Jack McMahon personified all that is good and true in a close-knit unit. He was, of course, best-known in Portadown for establishing the JR McMahon menswear retail outlet.
But he always insisted that his true calling was the family – and he was especially proud that a fourth-generation ‘Jack’ made his way in to the world in November last year, just three months before Jack senior (83) passed away.
Jack McMahon died at his Ballyhannon home. His sons John and Ian live nearby with their families, and all the branches of the McMahons were around his bedside when he finally slipped away.
Jack had bravely borne the conditions of multiple sclerosis (MS) for around 30 years – the first signs were manifested in his early 50s. But, with the help of his devoted family – in particular Audrey, his wife of 61 years - he fought it with great courage, leading a fulfilling life.
An example of this was the fact that they continued to enjoy their family holidays, come what may, right up until last year. They had a holiday home in Dunfanaghy, Donegal, and they went on various cruises over the years, for life on board ship (with facilities for the disabled) suited them admirably.
As well as Audrey, John and Ian, Jack is survived by four generations – his brother Gordon McMahon, sister Ruby McAlpine, daughters-in-law Valerie and Julie, grandchildren Richard, Caroline, Jack, Sophie and Sam, plus baby Jack.
He and the family experienced a shattering blow in 1974 when daughter Carolyn (16) passed away, after a two-year battle with cancer. She was a student at Portadown College, and the school presented her with an award for her indomitable spirit. It remains a treasured family possession and helped them come to terms with her death, although they never recovered from the shock of losing such a talented daughter.
Jack McMahon was born and bred in Portadown to Nat and Sadie McMahon. His dad was a respected auctioneer and valuer, his premises-cum-home being at the Thomas Street-William Street corner. The firm was ‘McMahon and Livingstone’.
He went to nearby Thomas Street Public Elementary School when the famed Isaac Dalton was principal, and spent a short time at Portadown College, prior to entering the retail trade at the age of 15, where he spent his entire working life.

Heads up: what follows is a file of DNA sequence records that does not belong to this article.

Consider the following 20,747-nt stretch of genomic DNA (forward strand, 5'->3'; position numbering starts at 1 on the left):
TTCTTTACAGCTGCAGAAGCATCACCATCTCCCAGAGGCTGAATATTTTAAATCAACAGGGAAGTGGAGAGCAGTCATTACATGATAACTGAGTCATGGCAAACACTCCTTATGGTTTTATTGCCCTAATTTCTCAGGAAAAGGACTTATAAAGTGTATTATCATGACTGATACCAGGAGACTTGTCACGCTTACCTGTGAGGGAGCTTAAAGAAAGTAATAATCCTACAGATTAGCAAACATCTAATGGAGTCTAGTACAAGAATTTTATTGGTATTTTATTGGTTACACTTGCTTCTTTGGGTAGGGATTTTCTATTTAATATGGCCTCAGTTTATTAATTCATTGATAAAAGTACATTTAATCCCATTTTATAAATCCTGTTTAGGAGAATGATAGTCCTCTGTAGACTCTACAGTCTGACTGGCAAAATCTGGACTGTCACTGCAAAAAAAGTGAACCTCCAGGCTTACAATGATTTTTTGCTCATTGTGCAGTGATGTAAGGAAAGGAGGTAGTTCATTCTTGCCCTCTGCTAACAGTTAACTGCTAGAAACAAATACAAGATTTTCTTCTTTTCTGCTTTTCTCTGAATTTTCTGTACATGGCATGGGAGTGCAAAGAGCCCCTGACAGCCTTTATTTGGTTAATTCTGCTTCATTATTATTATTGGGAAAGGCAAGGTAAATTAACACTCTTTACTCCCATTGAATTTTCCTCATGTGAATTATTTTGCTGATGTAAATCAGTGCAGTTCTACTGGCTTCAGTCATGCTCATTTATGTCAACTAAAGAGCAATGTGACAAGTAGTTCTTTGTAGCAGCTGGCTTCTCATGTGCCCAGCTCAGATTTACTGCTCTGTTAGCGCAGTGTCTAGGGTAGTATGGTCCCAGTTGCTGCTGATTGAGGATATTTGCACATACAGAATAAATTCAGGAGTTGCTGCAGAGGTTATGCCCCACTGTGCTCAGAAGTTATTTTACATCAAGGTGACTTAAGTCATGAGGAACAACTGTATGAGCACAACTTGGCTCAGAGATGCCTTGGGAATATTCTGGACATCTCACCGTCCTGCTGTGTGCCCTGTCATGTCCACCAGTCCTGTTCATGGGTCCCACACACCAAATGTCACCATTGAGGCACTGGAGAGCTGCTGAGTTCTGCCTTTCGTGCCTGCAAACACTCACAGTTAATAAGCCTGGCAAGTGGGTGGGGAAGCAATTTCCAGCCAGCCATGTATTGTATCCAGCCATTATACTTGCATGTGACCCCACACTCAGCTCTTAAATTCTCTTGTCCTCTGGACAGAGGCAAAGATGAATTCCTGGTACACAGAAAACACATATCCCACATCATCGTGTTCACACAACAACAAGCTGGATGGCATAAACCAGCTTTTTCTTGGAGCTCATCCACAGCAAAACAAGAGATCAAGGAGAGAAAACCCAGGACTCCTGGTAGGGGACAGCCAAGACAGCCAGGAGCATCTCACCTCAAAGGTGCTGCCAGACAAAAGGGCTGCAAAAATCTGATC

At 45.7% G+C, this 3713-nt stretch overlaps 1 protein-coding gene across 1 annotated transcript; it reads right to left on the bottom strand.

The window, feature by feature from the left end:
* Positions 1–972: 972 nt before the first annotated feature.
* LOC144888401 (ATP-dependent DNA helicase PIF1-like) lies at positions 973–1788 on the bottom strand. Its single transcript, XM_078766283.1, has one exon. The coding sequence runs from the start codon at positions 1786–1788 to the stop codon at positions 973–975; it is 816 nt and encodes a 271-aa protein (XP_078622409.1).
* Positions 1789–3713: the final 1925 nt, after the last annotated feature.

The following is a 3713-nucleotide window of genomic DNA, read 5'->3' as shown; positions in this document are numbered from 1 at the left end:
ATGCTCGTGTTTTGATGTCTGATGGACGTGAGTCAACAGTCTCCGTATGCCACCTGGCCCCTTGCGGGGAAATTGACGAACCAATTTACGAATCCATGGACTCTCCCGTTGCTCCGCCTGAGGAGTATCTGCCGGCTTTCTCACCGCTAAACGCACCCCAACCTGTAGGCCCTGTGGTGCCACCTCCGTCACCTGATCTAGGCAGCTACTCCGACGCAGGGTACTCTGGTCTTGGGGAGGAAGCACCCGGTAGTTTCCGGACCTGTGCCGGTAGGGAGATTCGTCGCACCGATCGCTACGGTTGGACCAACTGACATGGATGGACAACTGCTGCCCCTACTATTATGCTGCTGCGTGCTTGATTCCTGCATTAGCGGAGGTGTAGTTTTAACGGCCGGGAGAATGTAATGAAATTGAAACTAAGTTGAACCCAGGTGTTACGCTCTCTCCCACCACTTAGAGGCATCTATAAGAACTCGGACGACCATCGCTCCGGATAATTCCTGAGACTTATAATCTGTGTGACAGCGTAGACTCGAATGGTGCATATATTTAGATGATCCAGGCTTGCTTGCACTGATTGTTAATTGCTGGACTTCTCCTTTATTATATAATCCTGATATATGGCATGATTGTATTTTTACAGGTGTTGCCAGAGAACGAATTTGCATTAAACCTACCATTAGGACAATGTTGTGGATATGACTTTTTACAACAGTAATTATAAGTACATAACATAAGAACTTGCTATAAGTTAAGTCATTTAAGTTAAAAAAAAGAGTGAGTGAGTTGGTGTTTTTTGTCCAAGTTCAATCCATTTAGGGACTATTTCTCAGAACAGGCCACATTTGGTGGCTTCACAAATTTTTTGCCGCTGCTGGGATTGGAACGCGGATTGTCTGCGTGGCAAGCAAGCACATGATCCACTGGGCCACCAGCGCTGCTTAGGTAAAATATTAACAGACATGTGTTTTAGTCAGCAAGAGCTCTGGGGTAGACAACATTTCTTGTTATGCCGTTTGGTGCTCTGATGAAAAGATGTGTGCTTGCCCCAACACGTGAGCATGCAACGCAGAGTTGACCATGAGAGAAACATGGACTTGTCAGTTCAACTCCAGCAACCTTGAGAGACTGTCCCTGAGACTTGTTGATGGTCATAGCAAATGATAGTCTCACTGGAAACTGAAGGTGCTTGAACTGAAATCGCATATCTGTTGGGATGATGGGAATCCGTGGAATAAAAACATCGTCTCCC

He began at Corbett’s Men’s Shop in High Street where his colleagues included Harold McAfee, Ernie Atkinson, Ben Cassells and Jim McClung.
During his Corbett sojourn, he met his future wife Audrey (he was just 16) and they remained together for the rest of his life – they were married 61 years ago at Audrey’s home church, Knock Presbyterian in East Belfast.
Their entire married life was spent in Portadown, where Jack set up his gents’ outfitters in 1956, in a small shop in Thomas Street. But he was to experience a rather nomadic time in town, a combination of expansions and having to move to temporary premises due to terrorist bombs during the troubles. His shops were at Thomas Street, West Street, Market Street, The Meadows and High Street.
By the time John had moved in to help with the business, Jack’s MS began to take hold (they were in their present High Street premises by then). And they jointly steered the business through the devastating bombs of the 1990s with the shops having to be totally rebuilt after the 1998 blockbuster. JR McMahon’s traded from the Meadows Centre for a spell during the re-building.
Retailing is in the blood, and Jack’s younger son Ian is the owner of DV8 which has branches throughout Ireland, while grandson Richard (John’s son) is the third generation in the Portadown business.
Ironically, Jack’s great friend Ernie Thornton – who died a few weeks ago – had his gents’ outfitters just up Edward Street razed in the 1998 blast – it is now the Alexander, Bain and Murray Opticians.
Ernie and Jack were great football friends, having jointly formed the ‘Shop Boys’ team in Portadown – they were “tied” to their shops on Saturdays, and played on Thursdays, half-day closing. Jack, in fact, could have made it in Irish League Football – he had spells with Cliftonville and Glentoran - but had to content himself with Mid Ulster League football, as custodian of Marlborough United who won the Championship in 1954-55.
He was also a keen snooker player (he had a full-sized table at home) and was an avid Sunderland fan. But his greatest love was his family – and his nephew and friend Dr Michael McBrien emphasised this during the eulogy at St Mark’s Church on Ireland on Sunday. Jack had been a member of the Select Vestry.
Michael told as packed congregation how Jack loved his home town, and how the family made full use of their home in Donegal. Jack and Audrey, he recalled, were familiar figures on their twin Honda 50 mopeds along the lanes around Dunfanaghy and on Marble Hill Strand, totally enjoying the beauty and tranquillity of the area.
And son John summed it up when he told the mourners that each and every member of the McMahon family had lost a devoted father and their best friend, whose memory they would cherish for the rest of their lives.
Ian read the Bible lesson, the service was conducted by Canon Jim Campbell, recently retired rector of St Mark’s, and the hymns were ‘Be Thou My Vision’ and ‘Mine Eyes Have Seen the glory’.
Burial was at the family plot in Mullabrack Churchyard, Markethjill, and donations in lieu of flowers are to – The MS Society, c/o Malcolmson Funeral Services, Robert Street, Lurgan BT66 8BE.